What's behind the Republican divides on Syria?

The Syria debate dividing Republicans for and against action may seem like a newly-emerging split, or even a potential course change, for a party that was long associated with support for Iraq and Afghanistan. But these divides have been simmering for a while.

As Iraq wound down there was plenty skepticism and war-weariness within the GOP. The Syria crisis only brings it to the fore. That doesn't mean Syria is analogous to those conflicts, but in public opinion the recent past usually informs the present.

In the spring of 2004, a year into the Iraq war, 80 percent of Republicans called it the right thing to have done and just 15 percent would have stayed out. By 2013, on the 10th anniversary of the war, a lower 61 percent of Republicans looked back on Iraq as the right thing, and twice as many, 31 percent, would've stayed out. (Though it wasn't a steady drop - the number bounced around here and there.) Some of this is driven by peoples' reading of results: Republicans 10 years on were only mixed on whether the war had achieved its goals, which is about the same place the overall public was.

By the end of 2011, most approved of removing the troops. And we saw these distinct parts of the GOP coalition as they picked standard-bearers, too: back in 2008, a third of Republicans in the New Hampshire primary disapproved of the war (even as they gave their votes to John McCain, who had supported the surge.) The rise of the tea party, sometimes questioning the financial and other costs of America's expanded role overseas, gave voice to some of these doubts, too, in recent years. Before his son Rand emerged in the Senate, Ron Paul drew impassioned support in the Republican primaries in part by sounding these themes.

Just last winter, the CBS News poll asked if the U.S. should generally try to change dictatorships to democracies around the world, or stay out of other countries' affairs. Seven in 10 Republicans said stay out, though that was in the shadow of the crisis in Libya. But the numbers for intervening, in principle, hadn't been all that high in the last decade anyway: in 2008, while President Bush was still in office, only 28 percent said change dictators as a matter of policy; in December of 2006 only 36 percent did. (And note that's more or less been the default position of most Americans, overall, going back almost 30 years to 1986 when we started asking the question - and when six in 10 Americans said stay out.)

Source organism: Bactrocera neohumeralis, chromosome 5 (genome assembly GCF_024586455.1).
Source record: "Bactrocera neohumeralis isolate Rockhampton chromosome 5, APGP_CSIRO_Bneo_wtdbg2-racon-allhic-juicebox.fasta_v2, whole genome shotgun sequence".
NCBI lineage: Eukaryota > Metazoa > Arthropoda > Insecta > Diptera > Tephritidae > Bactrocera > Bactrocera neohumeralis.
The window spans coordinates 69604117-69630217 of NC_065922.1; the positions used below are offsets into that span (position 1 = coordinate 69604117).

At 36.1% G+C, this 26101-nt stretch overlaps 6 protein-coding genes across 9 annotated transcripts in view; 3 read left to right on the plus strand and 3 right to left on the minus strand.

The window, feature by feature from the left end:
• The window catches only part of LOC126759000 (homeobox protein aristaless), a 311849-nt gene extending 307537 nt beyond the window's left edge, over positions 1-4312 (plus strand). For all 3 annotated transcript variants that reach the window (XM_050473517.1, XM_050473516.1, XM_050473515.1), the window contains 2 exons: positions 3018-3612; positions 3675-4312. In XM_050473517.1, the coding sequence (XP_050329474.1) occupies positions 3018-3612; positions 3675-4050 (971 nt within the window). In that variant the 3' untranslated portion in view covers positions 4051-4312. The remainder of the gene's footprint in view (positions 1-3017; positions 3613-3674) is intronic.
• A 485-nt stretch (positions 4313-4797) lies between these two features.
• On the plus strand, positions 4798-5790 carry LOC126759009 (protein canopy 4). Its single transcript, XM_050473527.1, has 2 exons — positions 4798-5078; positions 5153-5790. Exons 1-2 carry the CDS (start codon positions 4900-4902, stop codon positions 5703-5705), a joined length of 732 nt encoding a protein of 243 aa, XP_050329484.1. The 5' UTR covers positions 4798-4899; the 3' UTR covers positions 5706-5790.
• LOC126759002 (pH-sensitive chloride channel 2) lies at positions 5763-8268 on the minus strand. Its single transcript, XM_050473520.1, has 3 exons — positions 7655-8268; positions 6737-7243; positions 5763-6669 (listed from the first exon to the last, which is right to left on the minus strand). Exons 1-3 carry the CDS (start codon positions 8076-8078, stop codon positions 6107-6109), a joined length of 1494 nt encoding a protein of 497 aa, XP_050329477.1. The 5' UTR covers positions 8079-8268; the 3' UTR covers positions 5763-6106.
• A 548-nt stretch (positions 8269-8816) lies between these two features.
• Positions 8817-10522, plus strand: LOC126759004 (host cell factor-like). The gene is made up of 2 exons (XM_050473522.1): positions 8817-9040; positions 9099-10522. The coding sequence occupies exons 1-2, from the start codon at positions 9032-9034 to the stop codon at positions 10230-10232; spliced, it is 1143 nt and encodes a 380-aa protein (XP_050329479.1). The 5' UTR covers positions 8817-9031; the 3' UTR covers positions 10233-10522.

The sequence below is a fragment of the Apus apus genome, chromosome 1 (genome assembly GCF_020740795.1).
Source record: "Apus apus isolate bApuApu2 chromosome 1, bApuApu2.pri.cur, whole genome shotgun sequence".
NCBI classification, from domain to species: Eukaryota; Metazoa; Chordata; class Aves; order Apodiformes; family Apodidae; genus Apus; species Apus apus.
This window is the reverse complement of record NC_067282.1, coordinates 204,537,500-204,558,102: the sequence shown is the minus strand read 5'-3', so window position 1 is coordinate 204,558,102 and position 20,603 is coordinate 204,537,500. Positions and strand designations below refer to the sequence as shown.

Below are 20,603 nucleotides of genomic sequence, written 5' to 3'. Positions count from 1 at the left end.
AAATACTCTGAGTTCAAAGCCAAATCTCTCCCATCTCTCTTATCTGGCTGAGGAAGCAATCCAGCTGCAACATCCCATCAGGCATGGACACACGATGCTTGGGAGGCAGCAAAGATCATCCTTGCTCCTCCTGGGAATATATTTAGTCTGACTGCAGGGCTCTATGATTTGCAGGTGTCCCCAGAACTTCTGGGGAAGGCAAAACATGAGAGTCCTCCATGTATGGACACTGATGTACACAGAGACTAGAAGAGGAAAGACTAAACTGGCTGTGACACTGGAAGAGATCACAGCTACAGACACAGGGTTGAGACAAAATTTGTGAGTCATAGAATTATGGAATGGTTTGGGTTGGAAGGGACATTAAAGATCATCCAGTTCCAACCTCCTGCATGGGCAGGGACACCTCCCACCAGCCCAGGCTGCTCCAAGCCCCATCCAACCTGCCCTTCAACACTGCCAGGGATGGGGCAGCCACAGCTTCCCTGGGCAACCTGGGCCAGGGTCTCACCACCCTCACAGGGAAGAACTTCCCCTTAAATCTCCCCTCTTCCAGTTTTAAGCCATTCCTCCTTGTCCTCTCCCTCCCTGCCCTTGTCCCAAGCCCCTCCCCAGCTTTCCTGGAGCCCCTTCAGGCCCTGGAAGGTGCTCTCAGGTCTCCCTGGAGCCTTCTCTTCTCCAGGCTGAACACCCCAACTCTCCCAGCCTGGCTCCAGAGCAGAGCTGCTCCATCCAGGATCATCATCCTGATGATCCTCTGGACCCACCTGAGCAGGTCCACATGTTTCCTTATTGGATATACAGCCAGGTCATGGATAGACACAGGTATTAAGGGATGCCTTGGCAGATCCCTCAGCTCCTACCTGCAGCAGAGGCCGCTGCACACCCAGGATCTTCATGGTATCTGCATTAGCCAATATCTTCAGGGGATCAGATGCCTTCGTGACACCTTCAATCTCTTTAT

The divides in the GOP now don't necessarily mean Republicans, as a party, have become less hawkish or more isolationist or whichever labels might get hung on it - and it isn't clear most rank and file voters even think in those terms - though the eventual vote on Syria may impact the party brand.

What we seein the Senate between leaders like John McCain - who's in favor - and Rand Paul, who's not, and in recent polls like Pew's where rank-and-file Republicans are split, mark disagreements that have roots before this debate. Voters' are likely to gauge this by retrospectively weighing past decisions by their subsequent outcomes, which is common to do for everyone. That doesn't necessarily signal a change in principles on the individual voter level. (Democrats, for their part, are having much the opposite fight right now, though it probably seems less novel after a long period of vocal opposition to Iraq and Afghanistan.)

It also isn't easy right now to disentangle Republican opposition to the administration on Syria from opposition to the Obama administration per se - nor support from Democrats, because of it. But the span of GOP views on these issues certainly haven't emerged overnight, and aren't solely a function of current politics.

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    Anthony Salvanto is CBS News elections director

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